Kawasaki’s Latest Crotch Rocket Ninja Super Bike Is So Power It’s Not Street Legal

Occasionally we'll report on stories that are off the beaten path for a PC and technology website, and though it doesn't happen often, some announcements and happenings are just too big (or awesome) to ignore. This is one of them. If you're a fan of technology in general or of motorcycles or of Kawasaki (and especially if you're a fan of all three), get ready to dribble your coffee all over your keyboard as we talk a bit about the Kawasaki Ninja H2R motorcycle.

This marvel in motorcycle technology is so completely badass that it's not street legal. Yes, you read that right -- it's not legal to ride this particular Ninja on public roads, which puts out an insane 300 horsepower from its 998cc supercharged inline-four engine with liquid cooling. The chassis responsible for holding everything together as this thing zips across the pavement is a steel-tube trellis design with high-tensile steel.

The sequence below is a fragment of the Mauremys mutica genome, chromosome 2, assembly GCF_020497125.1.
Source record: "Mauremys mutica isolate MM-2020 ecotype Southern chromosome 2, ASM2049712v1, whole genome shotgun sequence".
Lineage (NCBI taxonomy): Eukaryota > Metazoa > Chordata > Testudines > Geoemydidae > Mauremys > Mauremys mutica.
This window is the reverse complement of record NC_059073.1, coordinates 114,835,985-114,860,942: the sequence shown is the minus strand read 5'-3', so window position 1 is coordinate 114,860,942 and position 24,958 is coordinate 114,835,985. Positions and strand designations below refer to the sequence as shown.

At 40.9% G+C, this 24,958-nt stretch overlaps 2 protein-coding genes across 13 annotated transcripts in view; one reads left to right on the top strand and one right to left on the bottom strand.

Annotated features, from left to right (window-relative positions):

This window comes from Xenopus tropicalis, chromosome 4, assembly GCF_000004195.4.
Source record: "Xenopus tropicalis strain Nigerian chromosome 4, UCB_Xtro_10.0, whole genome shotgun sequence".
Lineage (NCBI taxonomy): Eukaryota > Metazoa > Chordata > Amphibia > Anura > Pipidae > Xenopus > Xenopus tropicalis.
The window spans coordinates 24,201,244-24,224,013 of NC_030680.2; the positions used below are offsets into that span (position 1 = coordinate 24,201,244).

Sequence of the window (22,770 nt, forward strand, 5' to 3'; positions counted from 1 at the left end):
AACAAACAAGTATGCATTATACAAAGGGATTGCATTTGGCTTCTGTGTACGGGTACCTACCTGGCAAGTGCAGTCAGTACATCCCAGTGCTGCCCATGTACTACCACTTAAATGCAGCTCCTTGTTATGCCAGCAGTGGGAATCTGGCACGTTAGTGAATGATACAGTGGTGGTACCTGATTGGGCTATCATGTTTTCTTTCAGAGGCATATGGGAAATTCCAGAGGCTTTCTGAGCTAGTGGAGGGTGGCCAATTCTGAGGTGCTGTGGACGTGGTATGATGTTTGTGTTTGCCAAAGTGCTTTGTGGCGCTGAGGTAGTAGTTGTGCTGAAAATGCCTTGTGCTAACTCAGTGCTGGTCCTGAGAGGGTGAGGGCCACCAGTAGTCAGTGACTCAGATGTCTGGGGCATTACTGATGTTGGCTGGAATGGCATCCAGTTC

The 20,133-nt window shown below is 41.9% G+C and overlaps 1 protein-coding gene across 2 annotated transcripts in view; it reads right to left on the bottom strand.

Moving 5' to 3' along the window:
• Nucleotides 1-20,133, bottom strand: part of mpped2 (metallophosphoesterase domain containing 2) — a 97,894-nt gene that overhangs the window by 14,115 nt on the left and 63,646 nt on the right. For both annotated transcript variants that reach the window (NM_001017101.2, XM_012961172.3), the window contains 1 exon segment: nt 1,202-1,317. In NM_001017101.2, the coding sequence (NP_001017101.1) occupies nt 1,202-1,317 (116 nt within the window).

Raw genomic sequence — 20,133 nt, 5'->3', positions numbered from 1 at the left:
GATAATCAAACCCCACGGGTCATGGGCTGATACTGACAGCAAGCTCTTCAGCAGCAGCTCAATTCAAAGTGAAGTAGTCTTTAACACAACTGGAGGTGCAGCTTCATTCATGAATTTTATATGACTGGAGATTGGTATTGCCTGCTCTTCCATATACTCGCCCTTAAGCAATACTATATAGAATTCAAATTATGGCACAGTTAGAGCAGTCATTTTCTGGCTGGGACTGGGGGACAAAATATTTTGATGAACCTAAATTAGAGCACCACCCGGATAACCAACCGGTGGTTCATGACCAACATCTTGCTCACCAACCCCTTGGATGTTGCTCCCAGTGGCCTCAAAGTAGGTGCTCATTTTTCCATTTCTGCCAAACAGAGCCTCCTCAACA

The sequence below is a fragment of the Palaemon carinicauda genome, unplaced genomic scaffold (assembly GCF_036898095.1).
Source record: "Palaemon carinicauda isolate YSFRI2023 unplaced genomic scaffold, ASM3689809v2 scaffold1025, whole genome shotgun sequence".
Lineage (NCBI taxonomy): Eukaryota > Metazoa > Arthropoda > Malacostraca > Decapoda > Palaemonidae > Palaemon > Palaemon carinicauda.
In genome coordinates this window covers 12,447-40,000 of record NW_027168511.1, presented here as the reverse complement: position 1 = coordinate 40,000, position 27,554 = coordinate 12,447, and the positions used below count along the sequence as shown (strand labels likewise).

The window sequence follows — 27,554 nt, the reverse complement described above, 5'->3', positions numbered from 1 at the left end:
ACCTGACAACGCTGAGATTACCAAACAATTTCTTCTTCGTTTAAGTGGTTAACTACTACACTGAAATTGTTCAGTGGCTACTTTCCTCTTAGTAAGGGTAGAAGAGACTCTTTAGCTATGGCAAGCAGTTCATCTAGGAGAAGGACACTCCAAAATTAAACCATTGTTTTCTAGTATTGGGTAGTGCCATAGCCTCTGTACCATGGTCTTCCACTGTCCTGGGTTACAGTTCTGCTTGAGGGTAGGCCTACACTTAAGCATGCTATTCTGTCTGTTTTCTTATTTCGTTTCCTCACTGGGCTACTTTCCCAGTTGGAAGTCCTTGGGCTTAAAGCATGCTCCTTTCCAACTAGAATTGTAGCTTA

Kawasaki Ninja H2R

"The objectives for the Ninja H2R’s chassis were to ensure supreme stability at ultra-high speeds, offer cornering performance to be able to enjoy riding on a closed course, and finally to have a highly accommodating character. Ordinarily, high-speed stability can easily be achieved with a long wheelbase, but a shorter wheelbase was selected to achieve the compact overall package and sharp handling that were also desired," Kawasaki explains. "The frame needed not only to be stiff, but also to be able to absorb external disturbances—which, when encountered while riding in the ultra-high speed range, could easily unsettle a lesser chassis. A new trellis frame developed using the latest analysis technology provided both the strength to harness the incredible power of the supercharged engine, and the balanced flex to ensure the stability and feedback for high-speed riding."


While the Ninja H2R is not street legal and intended solely for track racing, Kawasaki plans to unveil a toned down version for public riding, though details at this point are in short order. Regardless, the true purpose for this bike's existence is to "offer the kind of acceleration no rider had experienced before," and also to showcase what Kawasaki's engineers are capable of building.

Kawasaki Ninja H2R Right Side

Mission accomplished. Now if only we could convince Kawasaki to send us one for review...

Via:  Kawasaki
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